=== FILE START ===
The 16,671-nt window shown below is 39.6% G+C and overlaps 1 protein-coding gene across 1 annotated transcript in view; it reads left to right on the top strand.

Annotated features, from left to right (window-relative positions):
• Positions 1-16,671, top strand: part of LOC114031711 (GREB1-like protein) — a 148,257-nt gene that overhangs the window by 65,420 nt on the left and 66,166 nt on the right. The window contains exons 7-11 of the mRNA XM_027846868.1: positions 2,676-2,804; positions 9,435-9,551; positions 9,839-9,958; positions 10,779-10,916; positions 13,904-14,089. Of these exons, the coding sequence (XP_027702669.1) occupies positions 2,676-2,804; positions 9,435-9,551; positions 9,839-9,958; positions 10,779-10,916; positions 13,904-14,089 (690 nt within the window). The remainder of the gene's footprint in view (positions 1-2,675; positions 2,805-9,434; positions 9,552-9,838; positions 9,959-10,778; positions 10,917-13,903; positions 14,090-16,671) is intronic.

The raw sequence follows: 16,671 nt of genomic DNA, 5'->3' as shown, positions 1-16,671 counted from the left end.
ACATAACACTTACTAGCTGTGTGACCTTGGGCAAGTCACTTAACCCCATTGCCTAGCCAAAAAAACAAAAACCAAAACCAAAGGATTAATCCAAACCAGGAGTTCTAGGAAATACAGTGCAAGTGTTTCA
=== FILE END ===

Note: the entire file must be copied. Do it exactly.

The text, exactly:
The 16,671-nt window shown below is 39.6% G+C and overlaps 1 protein-coding gene across 1 annotated transcript in view; it reads left to right on the top strand.

Annotated features, from left to right (window-relative positions):
• Positions 1-16,671, top strand: part of LOC114031711 (GREB1-like protein) — a 148,257-nt gene that overhangs the window by 65,420 nt on the left and 66,166 nt on the right. The window contains exons 7-11 of the mRNA XM_027846868.1: positions 2,676-2,804; positions 9,435-9,551; positions 9,839-9,958; positions 10,779-10,916; positions 13,904-14,089. Of these exons, the coding sequence (XP_027702669.1) occupies positions 2,676-2,804; positions 9,435-9,551; positions 9,839-9,958; positions 10,779-10,916; positions 13,904-14,089 (690 nt within the window). The remainder of the gene's footprint in view (positions 1-2,675; positions 2,805-9,434; positions 9,552-9,838; positions 9,959-10,778; positions 10,917-13,903; positions 14,090-16,671) is intronic.

The raw sequence follows: 16,671 nt of genomic DNA, 5'->3' as shown, positions 1-16,671 counted from the left end.
ACATAACACTTACTAGCTGTGTGACCTTGGGCAAGTCACTTAACCCCATTGCCTAGCCAAAAAAACAAAAACCAAAACCAAAGGATTAATCCAAACCAGGAGTTCTAGGAAATACAGTGCAAGTGTTTCA